Ordinary holiday photos could help archaeologists in their fight to preserve the legacy of historic sites across the world. At the British Science Festival, researchers from several leading universities have launched a call for digital photographs of historic sites under threat in order to produce virtual models for posterity.

The ‘Curious Travellers’ project is led by Dr Andrew Wilson from the University of Bradford, which is renowned for research in the field of archaeology. Dr Wilson and his team of researchers are joined by computer scientists from the University of Nottingham Ningbo China (UNNC) and remote sensing specialists from the University of St Andrews. Together, they will use digital photographs to recreate 3D models of monuments and ancient sites that are threatened by conflict, vandalism, neglect, and natural disaster.

The project has been praised by the Universities and Science Minister, Jo Johnson, who said: “Destruction of our world’s monuments is a deliberate attempt to undermine a community’s cultural identity. Thanks to the UK’s technological advances, our holiday pictures could now help rebuild and preserve these great ancient sites for future generations.”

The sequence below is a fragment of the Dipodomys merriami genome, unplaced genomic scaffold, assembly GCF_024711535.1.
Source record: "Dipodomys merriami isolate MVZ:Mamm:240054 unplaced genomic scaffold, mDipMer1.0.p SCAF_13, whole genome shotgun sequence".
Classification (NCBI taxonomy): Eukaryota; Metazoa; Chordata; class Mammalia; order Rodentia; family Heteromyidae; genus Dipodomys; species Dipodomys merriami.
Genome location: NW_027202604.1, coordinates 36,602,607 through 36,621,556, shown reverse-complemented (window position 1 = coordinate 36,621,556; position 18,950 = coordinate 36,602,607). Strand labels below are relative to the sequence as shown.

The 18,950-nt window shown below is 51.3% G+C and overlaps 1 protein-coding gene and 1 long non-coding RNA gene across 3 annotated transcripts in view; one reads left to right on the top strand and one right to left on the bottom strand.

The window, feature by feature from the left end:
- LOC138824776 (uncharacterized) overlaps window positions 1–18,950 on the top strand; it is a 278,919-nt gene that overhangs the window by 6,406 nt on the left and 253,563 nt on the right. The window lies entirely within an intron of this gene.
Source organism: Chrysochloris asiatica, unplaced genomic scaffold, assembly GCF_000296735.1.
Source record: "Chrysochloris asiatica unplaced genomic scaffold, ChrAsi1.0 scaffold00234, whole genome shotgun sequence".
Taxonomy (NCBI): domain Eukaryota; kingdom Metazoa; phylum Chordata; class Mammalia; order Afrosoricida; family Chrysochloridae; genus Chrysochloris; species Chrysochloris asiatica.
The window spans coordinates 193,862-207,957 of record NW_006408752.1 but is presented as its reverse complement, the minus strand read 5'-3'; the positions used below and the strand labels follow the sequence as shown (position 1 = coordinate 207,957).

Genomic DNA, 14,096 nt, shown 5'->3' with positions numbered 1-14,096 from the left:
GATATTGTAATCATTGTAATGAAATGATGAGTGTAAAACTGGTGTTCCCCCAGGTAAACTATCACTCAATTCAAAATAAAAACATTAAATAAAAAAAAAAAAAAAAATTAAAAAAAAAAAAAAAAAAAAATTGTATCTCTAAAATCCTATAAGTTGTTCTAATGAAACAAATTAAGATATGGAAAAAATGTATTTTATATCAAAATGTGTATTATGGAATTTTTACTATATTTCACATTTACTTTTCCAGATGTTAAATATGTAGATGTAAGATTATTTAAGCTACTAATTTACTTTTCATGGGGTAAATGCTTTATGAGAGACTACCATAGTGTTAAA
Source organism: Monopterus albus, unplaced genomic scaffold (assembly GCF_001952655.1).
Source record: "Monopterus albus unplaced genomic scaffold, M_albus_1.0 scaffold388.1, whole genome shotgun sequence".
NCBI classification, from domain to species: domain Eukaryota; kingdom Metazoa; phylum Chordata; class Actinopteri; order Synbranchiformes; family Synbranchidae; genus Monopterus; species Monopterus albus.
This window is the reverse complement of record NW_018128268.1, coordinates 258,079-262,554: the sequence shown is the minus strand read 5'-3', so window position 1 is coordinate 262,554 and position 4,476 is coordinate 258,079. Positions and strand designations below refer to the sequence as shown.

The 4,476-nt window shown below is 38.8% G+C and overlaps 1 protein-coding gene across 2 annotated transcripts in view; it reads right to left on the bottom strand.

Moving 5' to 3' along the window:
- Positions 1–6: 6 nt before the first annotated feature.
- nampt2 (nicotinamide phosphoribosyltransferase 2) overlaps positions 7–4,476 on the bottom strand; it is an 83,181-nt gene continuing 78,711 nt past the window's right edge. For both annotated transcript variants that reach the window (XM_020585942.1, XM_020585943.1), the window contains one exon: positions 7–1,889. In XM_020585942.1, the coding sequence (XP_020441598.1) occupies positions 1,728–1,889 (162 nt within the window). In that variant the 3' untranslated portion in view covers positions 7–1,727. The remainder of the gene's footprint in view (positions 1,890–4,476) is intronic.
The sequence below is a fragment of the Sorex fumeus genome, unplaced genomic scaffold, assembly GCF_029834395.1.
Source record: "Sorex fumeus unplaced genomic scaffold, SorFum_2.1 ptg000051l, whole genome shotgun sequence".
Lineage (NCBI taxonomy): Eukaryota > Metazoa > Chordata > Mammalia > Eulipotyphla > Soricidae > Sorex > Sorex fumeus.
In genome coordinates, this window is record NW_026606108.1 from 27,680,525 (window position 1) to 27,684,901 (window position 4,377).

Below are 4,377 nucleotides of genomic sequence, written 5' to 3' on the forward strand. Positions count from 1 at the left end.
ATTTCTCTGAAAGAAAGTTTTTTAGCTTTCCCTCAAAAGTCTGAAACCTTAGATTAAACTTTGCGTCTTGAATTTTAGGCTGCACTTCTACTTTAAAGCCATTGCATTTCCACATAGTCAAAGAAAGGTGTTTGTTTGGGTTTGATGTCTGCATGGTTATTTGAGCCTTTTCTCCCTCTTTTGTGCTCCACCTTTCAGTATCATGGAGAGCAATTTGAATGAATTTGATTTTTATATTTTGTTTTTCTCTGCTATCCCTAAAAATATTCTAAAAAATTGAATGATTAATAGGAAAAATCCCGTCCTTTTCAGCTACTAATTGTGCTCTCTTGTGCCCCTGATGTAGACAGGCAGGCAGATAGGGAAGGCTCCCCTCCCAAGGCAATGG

Photographs will be gathered through two methods. Researchers will mine the web and social media using dig data methodology in order to capture the wealth of images already in the online space. The second method relies on the general public uploading their own photos to the project website.

Dr Wilson said the contribution of the public is vital to the project and that monuments of local importance were as of much interest as those with a global historical significance. He used the example of a recent fire at the grade II listed mill, Drummonds, in Bradford to illustrate that it is not only heritage sites in war-torn parts of the world that can be taken suddenly from communities.

“It could be here in the UK…It could be in far corners of the world. It’s really taking this rapid response approach to where the need is felt most,” he said.

Although the hope is to gain visual access to some of the more remote historical sites, Dr Wilson also stressed that the project is in no way asking people to put themselves at risk by travelling to locations under threat.

“We are not talking about putting people on the ground and in danger. What we’re talking about is that legacy of material already present in travel blogs, in personal archives, in specialist travel done by colleagues…and I’ve received images already from a number of archaeologists who have worked previously in places like Syria.”

Dr Wilson also mentioned the importance of preparing and safeguarding all national heritage. In addition to building this important online resource, the project hopes to bring about greater community awareness of these issues on a transnational, transcultural scale.
Photographs can now be uploaded to the project’s website.

Dr Rowenna Baldwin is a Manchester Metropolitan University Media Fellow. She is a Senior Research Assistant at the MMU Policy Evaluation and Research Unit.

Image credit: Nell Howard